N-acetyl glucosamine

Preliminary evidence suggests that N-acetyl glucosamine supplements or enemas may improve symptoms of UC in children with IBD who did not improve after using other treatments, but further research is needed to determine whether the substance is safe and effective for the treatment of UC.


Animal studies and preliminary human studies have found that probiotics, or “good” bacteria such as lactobacillus, may improve symptoms of UC and help prevent flare-ups. Further research is warranted.




Psyllium seeds (Plantaginis ovatae)

A study comparing the use of psyllium seeds to the prescription drug mesalamine in people with UC reveal that the fiber-based supplement may be as effective as the medication in decreasing recurrences of the disease. More research is needed to confirm the conclusion of the authors of this study.

A professional herbalist may also recommend the following herbs to reduce inflammation and diminish abdominal cramps associated with UC:

  • Marshmallow root (Althaea officinalis)
  • Siberian ginseng (Eleutherococcus senticosus)
  • Turmeric (Curcuma longa)
  • Ginger (Zingiber officinale)
  • Green tea (Camillia sinensis)
  • Bromelain (Ananas comosus)
  • Wild yam (Dioscorea villosa)
  • German chamomile flower (Matricaria recutita)
  • Yarrow (Achillea millefolium)


Mind/Body Medicine



Studies have shown that hypnosis improves immune function, increases relaxation, decreases stress, and ease feelings of anxiety. Many healthcare practitioners and people with UC have reported that symptoms of the disease improve with relaxation methods such as hypnosis, meditation, and biofeedback.



Salai guggal (Boswellia serrata)

boswellia serrata
boswellia serrata

Salai guggal is a traditional Ayurvedic therapy used to treat symptoms of IBD. Findings from one study suggest that this remedy may be as effective as sulfasalazine for the treatment of UC. Side effects of salai guggal use include nausea, abdominal fullness, stomach pain, and anorexia.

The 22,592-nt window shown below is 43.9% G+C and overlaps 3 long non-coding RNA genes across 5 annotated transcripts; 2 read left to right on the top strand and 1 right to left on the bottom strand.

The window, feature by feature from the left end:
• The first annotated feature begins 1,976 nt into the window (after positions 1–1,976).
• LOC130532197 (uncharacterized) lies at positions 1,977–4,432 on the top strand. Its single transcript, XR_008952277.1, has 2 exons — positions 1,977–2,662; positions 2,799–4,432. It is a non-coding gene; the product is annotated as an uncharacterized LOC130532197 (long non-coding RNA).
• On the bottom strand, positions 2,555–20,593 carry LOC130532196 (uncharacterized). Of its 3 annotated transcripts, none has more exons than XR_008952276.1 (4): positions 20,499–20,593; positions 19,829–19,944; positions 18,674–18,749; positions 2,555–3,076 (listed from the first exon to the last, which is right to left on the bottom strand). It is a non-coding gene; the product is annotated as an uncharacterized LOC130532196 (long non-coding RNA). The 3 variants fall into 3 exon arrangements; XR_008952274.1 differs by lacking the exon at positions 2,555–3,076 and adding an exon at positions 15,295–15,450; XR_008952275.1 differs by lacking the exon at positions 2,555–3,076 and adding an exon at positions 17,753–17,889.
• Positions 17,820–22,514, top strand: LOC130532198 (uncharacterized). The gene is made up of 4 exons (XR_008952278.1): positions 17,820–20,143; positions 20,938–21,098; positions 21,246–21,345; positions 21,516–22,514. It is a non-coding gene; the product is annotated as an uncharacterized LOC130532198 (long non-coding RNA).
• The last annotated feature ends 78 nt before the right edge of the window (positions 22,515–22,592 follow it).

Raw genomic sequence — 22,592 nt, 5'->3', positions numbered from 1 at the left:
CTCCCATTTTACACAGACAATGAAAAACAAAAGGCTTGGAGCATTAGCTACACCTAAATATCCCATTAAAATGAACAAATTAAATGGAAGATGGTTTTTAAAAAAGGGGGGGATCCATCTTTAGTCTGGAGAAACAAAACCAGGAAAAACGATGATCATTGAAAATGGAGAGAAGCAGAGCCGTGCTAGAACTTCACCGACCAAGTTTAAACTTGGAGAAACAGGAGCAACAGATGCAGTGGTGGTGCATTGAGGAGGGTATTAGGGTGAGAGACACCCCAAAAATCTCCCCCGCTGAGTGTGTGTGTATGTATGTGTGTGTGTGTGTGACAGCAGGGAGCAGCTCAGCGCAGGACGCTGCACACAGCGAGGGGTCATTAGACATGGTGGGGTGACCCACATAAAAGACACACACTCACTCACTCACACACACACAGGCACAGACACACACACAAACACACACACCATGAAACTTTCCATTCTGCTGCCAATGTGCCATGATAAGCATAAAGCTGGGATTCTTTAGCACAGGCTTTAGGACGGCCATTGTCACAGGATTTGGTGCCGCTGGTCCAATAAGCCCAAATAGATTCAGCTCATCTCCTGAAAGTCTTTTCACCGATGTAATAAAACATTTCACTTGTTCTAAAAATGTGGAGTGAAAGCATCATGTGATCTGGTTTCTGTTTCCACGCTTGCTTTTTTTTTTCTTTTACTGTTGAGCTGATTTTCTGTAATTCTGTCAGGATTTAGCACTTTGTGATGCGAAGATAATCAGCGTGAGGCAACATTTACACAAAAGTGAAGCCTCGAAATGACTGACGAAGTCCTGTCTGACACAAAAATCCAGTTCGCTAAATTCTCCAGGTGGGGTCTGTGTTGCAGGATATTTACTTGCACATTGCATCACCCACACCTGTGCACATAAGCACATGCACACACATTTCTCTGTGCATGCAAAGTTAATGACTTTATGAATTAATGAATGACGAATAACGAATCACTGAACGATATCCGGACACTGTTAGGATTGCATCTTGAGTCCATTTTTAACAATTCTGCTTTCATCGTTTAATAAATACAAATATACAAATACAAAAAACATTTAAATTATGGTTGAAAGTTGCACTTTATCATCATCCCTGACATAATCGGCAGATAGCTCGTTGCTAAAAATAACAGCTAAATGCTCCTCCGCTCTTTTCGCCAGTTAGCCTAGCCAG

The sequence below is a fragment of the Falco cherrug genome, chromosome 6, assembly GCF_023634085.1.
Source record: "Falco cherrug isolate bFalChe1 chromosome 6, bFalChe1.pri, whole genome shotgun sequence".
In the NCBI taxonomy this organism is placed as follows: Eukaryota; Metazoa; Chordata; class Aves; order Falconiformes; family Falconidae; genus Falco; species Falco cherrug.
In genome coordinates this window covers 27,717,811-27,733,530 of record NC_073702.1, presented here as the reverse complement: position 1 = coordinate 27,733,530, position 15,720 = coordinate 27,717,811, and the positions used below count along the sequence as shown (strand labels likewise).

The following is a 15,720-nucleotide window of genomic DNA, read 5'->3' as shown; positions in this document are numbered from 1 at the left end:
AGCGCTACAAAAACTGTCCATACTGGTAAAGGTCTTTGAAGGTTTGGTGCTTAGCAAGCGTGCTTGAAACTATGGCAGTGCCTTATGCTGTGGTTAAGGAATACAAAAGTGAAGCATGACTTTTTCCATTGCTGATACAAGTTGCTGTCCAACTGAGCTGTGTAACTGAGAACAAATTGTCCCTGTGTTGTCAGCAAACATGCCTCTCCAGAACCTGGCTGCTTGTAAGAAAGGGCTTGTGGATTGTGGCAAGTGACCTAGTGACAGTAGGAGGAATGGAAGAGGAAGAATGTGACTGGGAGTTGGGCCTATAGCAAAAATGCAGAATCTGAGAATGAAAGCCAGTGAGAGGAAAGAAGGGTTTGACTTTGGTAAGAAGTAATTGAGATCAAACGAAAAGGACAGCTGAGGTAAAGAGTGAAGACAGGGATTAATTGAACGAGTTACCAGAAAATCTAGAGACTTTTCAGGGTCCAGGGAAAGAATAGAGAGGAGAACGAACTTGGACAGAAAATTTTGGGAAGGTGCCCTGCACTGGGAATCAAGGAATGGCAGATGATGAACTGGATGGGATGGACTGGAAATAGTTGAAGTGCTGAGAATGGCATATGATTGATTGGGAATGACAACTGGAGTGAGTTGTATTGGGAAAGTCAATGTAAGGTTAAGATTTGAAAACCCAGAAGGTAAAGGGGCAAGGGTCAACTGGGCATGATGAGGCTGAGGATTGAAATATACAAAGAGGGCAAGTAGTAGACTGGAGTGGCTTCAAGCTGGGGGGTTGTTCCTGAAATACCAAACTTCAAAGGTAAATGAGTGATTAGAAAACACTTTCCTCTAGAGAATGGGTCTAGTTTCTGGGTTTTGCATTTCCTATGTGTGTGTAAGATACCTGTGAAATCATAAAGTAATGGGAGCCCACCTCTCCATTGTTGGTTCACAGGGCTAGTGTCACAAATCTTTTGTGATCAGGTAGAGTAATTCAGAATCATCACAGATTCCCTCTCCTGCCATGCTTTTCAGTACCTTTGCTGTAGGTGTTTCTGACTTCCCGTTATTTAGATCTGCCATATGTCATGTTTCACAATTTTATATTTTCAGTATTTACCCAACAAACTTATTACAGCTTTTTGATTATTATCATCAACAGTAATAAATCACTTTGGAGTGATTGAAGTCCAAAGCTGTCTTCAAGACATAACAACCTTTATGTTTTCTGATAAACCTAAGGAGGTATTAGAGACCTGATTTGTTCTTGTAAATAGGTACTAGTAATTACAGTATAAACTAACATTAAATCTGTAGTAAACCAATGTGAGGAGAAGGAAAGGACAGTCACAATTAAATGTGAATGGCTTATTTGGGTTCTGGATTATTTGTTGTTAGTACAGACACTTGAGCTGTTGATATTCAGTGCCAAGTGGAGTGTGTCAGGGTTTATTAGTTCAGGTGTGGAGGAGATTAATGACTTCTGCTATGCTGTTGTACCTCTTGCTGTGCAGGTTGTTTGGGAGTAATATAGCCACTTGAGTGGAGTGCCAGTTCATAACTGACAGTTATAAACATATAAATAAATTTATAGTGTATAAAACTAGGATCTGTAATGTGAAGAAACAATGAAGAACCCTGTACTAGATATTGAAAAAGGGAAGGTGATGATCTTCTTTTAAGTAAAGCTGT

Other Considerations 



pregnancy and ulcerative colitis
pregnancy and ulcerative colitis

Fifty percent of women in remission experience a recurrence of UC when they become pregnant, usually during the first trimester or during the postpartum period. For this reason, such women should continue maintenance therapy under the guidance of their healthcare practitioner. Corticosteroids or sulfasalazine are considered safe during this time because these drugs do not harm the fetus. Pregnant women with UC do not have increased risk for stillbirths or premature deliveries.

Pregnant women should avoid high doses of vitamins. An obstetrician can provide instructions regarding appropriate multivitamin use during pregnancy.


Warnings and Precautions

People with UC should avoid herbs that loosen the bowels. These include:

Buckthorn bark (Rhamnus frangula)

Cascara sagrada bark (Rhamnus purshiana)

Senna leaf and senna pod (Senna alexandrina)

The following foods should also be avoided by people with UC because they worsen symptoms of the disease:

  • Milk (and milk products)
  • Spicy foods
  • Fats
  • Sugars
  • Following surgery, people with UC should avoid the following foods as they may increase the risk for kidney stones:
  • Spinach
  • Rhubarb
  • Beets
  • Coffee
  • Tea
  • Diet sodas
  • Chocolate


Prognosis and Complications

If left untreated, people with UC can develop a wide range of chronic, sometimes dangerous complications. Fortunately, however, most of these complications can be treated successfully. They include:

  • Hemorrhage (abnormal bleeding)
  • Perforation of the colon
  • Narrowing of the colon, which may cause obstruction
  • Abscesses (pus-filled pockets of infection) in the colon
  • Toxic megacolon (grossly swollen colon that may rupture)
  • Colon cancer
  • Nutritional problems (including weight loss and reduced muscle mass)
  • Joint pain and arthritis (such as ankylosing spondylitis)
  • Skin rashes, including erythema nodosum
  • Eye infections/inflammation including uveitis
  • Mouth ulcers
  • Liver damage
  • Blood clots
  • Depression and anxiety

Although there is no complete cure for UC other than surgical removal of the colon, many people with the disease lead active lives by controlling their symptoms with medication. In fact, drug treatment is effective for about 70% to 80% of all people with the condition. About 45% of all people with UC are free of symptoms at any given time, but most suffer at least one relapse in any 10-year period. Although extensive research is still needed in the area of complementary and alternative medicine for UC, preliminary studies indicate that lifestyle changes, including stress reduction, dietary adjustments, and mind/body techniques can work well with conventional therapies to help prevent and/or treat the disease.



What is Ulcerative Colitis